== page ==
When I was in Class Eight in the Barrackpore school, every Sunday after lunch I would go to Udbodhan House, where I would meet with the swamis and serve them. I would run errands for them, clean Mother’s place, or take Swami Saradananda’s and Holy Mother’s articles to the roof to sun them. I would put them away with black cumin seeds and naphthalene balls so they would stay protected.

The swamis were very fond of me and would give me all kinds of work. They taught me to sing the vesper hymns. After attending the vesper at Udbodhan, I would go to Dakshineswar, visit all the temples, and sit in Thakur’s room. There was no fence around the Master’s bed. I would touch my head with the Master’s bed from the west side, so that nobody could see me. I was then 14.

After my graduation, I initially thought of doing a Master’s in Law as my father’s wished. But Sri Ramakrishna had a different plan for me. On 1 December 1958 Swami Advayananda, the manager of Advaita Ashrama, Kolkata, arranged for me to stay there. Swami Gambhirananda was then the president. I became a proofreader in the publication department. Finally, on 28 February 1960, on Ramakrishna’s birthday, I joined the Ramakrishna Order. I was initiated by Swami Sankarananda in 1961, received my Brahmacharya vows from Swami Vireswarananda in 1966, and received Sannyasa in 1969. Later, I was sent to Hollywood in 1971 and to St. Louis in 1978.

Works :

Swami Chetanananda’s books and writings have been translated into German, Dutch, Spanish, French, Japanese, Croatia, Lithonia and most of the Indian languages.

The swami has written, translated, and edited many books in English, Bengali, and Sanskrit. He has produced three documentary DVDs and six chanting CDs. Following is a list of some of his publications in English:

English books :

  1. Sri Ramakrishna and His Divine Play
  2. Sri Sarada Devi and Her Divine Play
  3. Sri Ramakrishna: A Divine Life in Pictures
  4. Ramakrishna: A Biography in Pictures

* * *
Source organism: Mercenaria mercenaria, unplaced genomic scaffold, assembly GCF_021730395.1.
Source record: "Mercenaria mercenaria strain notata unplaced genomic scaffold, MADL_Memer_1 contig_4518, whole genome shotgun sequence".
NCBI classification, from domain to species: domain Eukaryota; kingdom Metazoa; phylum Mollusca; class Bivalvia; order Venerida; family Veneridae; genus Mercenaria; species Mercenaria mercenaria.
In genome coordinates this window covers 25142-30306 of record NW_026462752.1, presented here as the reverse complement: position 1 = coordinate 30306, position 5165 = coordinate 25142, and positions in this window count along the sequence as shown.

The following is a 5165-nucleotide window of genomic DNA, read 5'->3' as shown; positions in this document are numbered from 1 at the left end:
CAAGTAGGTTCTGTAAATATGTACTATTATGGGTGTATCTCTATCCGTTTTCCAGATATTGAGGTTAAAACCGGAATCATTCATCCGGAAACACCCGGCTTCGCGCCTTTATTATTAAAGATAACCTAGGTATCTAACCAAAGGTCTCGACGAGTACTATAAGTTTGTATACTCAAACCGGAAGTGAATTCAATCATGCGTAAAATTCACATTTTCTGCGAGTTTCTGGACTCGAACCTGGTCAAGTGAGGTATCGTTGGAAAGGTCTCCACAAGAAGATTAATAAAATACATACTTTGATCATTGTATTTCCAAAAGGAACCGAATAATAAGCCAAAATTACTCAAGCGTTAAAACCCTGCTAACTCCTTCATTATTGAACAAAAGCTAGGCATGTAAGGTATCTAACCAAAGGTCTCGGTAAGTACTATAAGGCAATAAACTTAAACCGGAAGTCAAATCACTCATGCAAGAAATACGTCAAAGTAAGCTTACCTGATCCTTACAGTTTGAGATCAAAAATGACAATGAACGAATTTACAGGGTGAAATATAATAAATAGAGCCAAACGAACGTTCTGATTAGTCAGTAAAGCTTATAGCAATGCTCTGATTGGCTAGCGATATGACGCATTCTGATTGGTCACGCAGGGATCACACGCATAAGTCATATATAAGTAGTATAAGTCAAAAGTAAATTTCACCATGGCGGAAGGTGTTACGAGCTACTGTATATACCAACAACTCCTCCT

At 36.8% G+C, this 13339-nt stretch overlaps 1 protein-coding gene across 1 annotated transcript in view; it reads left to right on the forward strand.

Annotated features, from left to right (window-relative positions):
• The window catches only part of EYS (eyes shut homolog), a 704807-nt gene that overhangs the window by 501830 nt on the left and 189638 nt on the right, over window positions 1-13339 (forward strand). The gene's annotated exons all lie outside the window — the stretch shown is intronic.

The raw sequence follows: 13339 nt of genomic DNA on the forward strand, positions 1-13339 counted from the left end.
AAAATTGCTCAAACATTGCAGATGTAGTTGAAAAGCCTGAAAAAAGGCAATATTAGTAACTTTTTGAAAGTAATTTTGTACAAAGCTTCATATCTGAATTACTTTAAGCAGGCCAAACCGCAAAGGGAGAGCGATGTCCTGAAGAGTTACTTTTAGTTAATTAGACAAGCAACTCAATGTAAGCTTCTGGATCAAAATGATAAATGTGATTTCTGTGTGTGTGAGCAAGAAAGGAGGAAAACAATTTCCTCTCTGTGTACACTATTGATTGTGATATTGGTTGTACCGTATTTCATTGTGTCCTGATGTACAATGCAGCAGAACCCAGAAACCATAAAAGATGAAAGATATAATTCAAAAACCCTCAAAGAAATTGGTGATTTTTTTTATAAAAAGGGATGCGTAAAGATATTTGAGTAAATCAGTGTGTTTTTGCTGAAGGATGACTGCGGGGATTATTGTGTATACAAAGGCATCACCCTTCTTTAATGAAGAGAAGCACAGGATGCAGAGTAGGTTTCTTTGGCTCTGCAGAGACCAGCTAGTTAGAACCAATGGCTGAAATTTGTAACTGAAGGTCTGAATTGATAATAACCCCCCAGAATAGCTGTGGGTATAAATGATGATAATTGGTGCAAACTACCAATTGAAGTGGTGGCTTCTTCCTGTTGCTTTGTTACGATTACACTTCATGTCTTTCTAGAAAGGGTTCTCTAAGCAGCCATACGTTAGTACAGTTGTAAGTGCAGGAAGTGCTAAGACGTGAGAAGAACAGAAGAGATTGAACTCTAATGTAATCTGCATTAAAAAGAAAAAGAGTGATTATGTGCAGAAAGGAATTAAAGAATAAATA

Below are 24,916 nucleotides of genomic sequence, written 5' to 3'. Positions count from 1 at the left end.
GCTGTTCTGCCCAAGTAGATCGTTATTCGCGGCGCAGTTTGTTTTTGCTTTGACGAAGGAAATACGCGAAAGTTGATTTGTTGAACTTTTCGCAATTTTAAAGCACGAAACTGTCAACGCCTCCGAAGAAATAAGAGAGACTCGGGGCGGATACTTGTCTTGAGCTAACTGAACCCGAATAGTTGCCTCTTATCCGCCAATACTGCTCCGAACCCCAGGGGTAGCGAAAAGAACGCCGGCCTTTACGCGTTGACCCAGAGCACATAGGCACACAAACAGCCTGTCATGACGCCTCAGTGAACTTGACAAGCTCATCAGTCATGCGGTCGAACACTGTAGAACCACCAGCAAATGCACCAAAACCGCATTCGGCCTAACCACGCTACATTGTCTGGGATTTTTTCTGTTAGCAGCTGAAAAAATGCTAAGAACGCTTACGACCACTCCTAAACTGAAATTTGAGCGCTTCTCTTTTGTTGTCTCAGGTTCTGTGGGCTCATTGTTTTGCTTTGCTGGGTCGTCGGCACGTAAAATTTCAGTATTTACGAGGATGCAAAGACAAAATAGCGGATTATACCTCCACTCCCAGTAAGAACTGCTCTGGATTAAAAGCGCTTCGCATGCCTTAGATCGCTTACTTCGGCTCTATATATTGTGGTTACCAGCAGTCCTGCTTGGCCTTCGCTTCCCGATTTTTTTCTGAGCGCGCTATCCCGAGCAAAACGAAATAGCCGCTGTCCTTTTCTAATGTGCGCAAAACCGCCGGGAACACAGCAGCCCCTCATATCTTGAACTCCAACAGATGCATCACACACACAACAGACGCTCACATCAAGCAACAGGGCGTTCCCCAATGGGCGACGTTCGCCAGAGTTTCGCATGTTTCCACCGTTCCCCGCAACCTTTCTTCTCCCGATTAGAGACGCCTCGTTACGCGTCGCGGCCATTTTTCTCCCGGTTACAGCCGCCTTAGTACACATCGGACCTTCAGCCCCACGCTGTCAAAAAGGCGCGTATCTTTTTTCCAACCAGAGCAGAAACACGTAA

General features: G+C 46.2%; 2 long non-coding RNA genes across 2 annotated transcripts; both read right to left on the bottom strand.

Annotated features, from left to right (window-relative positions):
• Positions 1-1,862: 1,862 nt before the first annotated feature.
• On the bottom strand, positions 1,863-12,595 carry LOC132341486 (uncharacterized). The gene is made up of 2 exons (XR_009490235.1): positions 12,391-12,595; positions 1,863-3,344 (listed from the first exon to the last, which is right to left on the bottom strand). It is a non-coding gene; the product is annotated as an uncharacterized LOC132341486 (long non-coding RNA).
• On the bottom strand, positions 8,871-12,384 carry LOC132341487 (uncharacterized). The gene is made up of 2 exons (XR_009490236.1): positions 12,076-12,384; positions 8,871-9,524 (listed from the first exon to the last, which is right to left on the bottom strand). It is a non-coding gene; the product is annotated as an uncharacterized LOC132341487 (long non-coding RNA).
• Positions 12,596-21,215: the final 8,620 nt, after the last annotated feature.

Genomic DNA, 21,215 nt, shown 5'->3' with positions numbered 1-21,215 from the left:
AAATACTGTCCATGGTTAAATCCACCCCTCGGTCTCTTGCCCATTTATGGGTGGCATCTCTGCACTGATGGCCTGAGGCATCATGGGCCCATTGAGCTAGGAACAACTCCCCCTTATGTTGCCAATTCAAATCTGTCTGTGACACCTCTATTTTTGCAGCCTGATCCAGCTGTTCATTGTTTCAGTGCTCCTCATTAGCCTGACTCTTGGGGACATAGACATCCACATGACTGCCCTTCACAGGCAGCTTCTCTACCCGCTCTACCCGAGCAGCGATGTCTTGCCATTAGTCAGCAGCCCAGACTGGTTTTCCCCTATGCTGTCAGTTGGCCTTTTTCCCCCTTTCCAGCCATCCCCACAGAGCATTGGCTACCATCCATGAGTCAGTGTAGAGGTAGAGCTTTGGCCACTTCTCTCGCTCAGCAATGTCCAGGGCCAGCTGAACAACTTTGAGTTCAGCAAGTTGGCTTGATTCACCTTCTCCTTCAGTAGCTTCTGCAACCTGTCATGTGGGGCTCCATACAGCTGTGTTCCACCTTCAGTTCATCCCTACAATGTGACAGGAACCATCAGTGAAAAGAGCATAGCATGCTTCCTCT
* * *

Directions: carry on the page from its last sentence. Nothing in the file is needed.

5. Holy Mother: A Biography in Pictures
  6. Ramakrishna as We Saw Him
  7. They Lived with God
  8. God Lived with Them
  9. How to Live With God: In the Company of Ramakrishna
  10. See God with Open Eyes: Meditation on Ramakrishna
  11. Meditation and Its Methods
  12. Vedanta: Voice of Freedom
  13. Vivekananda: East Meets West
  14. Mahendranath Gupta (M.)
  15. Girish Chandra Ghosh: A Bohemian Devotee of Ramakrishna
  16. A Guide to Spiritual Life: Teachings of Swami Brahmananda
  17. Spiritual Treasurers: Letters of Swami Turiyananda
  18. How a Shepherd Boy Became a Saint—Teachings and Reminiscences of Swami Adbhutananda
  19. Avadhuta Gita: The Song of the Ever-Free. (Sanskrit into English)

Anonymous (Compilation) :

  1. Ramakrishna and His Message by Swami Vivekananda
  2. Swamiji and His Message by Sister Nivedita
  3. Vivekananda and His Call to the Nation

Bengali books (written, edited & translated) :

  1. Dhyanaloke Sri Ramakrishna
  2. Sri Ramakrishner Sannidhey
  3. Sri Ramakrishnake Jerup Dekhiachi
  4. Kalpataru Ramakrishna
  5. Matri Darshan
  6. Ya Devi Sa Sarada
  7. Bahurupe Vivekananda
  8. Vedanta O Muktir Vani
  9. Swami Brahmanander Smritikatha
  10. Swami Shivanandake Jerup Dekhiachi
  11. Swami Premanander Jivan O Smritikatha
  12. Swami Turiyanander Smritikatha
  13. Swami Saradanander Smritikatha
  14. Swami Ramakrishnanander Smritimala
  15. Swami Akhandanandake Jerup Dekhiachi
  16. Swami Vijnanander Smritikatha
  17. Swami Subodhanander Smritikatha
  18. Srima Samipe: Reminiscences of M.
  19. Vedanter Aloke Christer Sailopadesh
  20. Galpa Malika
  21. Prachin Sadhuder Katha – 2 volumes

CDs :

Echoes of the Eternal—Peace, Bliss, and Harmony, and Breath of the Eternal—Awakening, Reflection, and Illumination (Sanskrit chants with English translation).

DVDs :

  1. Ramakrishna (A Documentary)
  2. Vivekananda as We Saw Him (A Documentary)
  3. Parables of Ramakrishna